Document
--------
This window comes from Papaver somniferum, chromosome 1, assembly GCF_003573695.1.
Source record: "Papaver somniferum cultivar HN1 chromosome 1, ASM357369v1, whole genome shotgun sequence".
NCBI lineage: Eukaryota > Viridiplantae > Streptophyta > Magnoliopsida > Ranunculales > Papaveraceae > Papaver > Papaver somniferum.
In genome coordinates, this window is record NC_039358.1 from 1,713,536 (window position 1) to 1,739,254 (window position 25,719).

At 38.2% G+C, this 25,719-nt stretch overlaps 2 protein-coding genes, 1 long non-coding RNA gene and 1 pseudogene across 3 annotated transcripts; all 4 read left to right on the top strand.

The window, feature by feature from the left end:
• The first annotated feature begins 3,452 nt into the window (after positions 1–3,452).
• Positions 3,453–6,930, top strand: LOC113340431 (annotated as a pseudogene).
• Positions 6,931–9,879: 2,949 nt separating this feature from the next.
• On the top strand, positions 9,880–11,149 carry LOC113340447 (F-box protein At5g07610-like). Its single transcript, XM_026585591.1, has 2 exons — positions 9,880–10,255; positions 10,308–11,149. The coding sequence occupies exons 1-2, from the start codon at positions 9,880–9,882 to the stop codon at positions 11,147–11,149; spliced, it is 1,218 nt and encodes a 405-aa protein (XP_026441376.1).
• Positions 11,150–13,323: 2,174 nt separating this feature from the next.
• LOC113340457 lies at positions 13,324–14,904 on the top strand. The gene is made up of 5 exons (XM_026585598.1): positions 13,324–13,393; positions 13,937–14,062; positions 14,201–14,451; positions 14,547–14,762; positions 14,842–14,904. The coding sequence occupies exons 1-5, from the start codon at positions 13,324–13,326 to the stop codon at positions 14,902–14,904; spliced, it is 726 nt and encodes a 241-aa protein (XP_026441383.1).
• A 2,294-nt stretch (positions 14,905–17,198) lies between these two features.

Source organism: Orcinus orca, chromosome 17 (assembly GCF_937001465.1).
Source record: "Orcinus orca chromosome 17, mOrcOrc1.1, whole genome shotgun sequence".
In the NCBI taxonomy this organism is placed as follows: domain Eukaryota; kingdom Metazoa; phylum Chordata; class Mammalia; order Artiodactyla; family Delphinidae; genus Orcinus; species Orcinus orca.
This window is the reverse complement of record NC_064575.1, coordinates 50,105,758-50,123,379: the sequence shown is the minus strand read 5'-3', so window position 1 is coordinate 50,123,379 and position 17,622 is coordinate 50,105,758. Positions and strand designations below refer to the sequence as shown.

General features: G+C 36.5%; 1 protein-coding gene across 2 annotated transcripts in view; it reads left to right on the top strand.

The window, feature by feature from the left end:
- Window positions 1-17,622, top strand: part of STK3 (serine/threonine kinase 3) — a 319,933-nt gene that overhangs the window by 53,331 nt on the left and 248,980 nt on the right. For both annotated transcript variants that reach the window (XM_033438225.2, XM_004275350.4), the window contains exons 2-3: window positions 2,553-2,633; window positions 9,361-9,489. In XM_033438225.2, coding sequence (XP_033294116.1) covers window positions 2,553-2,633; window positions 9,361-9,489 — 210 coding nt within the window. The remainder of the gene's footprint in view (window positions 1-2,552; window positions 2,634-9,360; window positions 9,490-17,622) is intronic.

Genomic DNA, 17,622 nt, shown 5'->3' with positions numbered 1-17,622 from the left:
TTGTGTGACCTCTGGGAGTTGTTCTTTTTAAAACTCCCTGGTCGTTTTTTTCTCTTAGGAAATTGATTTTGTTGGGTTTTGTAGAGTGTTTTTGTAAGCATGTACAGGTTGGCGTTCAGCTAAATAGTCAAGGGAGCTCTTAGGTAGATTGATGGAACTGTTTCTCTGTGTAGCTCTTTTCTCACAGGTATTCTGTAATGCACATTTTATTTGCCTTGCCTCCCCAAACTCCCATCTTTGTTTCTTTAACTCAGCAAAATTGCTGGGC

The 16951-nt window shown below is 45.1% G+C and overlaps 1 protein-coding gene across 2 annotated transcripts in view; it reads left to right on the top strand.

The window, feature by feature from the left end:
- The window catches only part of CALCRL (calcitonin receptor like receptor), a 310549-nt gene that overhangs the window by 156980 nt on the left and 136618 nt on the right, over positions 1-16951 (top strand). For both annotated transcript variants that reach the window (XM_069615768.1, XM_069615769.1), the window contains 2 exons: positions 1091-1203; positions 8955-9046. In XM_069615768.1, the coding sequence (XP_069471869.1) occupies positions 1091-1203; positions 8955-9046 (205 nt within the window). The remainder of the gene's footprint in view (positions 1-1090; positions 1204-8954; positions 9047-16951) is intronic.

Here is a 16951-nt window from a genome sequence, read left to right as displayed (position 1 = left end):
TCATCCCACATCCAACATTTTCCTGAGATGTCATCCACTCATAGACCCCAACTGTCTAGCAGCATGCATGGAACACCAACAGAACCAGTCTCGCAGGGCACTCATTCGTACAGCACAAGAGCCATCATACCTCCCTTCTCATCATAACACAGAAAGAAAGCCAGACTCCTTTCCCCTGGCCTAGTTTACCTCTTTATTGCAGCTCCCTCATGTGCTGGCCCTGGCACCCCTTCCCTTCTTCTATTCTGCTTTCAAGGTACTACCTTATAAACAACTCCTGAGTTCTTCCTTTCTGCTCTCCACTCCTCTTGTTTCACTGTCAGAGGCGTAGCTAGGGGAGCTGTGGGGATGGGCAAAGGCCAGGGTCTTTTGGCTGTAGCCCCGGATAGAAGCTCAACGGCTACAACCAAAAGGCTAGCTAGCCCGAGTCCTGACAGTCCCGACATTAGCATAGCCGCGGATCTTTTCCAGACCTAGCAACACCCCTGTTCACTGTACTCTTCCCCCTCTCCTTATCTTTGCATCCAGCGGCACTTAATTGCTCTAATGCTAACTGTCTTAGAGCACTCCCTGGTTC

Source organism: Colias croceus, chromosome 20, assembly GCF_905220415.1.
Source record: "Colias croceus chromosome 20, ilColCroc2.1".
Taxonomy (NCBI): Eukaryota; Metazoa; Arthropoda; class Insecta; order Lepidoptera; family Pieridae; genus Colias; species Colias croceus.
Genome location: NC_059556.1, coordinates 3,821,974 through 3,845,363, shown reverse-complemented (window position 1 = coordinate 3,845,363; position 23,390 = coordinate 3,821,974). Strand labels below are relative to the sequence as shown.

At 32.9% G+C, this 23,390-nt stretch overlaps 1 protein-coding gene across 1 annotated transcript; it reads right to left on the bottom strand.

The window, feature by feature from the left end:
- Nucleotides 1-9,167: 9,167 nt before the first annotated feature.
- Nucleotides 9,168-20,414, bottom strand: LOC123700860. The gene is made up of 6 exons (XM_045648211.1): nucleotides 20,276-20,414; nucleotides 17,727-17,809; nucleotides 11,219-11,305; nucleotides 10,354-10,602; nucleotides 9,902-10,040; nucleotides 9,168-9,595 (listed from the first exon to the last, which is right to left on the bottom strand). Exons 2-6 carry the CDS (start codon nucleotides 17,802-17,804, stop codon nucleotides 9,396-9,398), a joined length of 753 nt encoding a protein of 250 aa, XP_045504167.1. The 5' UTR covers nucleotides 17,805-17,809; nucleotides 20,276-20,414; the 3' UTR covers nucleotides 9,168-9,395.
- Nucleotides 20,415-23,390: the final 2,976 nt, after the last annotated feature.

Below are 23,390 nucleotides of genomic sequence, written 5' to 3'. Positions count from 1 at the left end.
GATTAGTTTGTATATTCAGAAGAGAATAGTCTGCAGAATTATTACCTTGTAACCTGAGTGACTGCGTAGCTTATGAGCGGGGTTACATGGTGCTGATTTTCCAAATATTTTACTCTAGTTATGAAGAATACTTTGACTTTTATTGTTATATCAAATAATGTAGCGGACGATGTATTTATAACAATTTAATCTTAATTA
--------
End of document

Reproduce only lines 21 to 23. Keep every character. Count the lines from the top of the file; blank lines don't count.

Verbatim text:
Genomic DNA, 17,622 nt, shown 5'->3' with positions numbered 1-17,622 from the left:
TTGTGTGACCTCTGGGAGTTGTTCTTTTTAAAACTCCCTGGTCGTTTTTTTCTCTTAGGAAATTGATTTTGTTGGGTTTTGTAGAGTGTTTTTGTAAGCATGTACAGGTTGGCGTTCAGCTAAATAGTCAAGGGAGCTCTTAGGTAGATTGATGGAACTGTTTCTCTGTGTAGCTCTTTTCTCACAGGTATTCTGTAATGCACATTTTATTTGCCTTGCCTCCCCAAACTCCCATCTTTGTTTCTTTAACTCAGCAAAATTGCTGGGC

The 16951-nt window shown below is 45.1% G+C and overlaps 1 protein-coding gene across 2 annotated transcripts in view; it reads left to right on the top strand.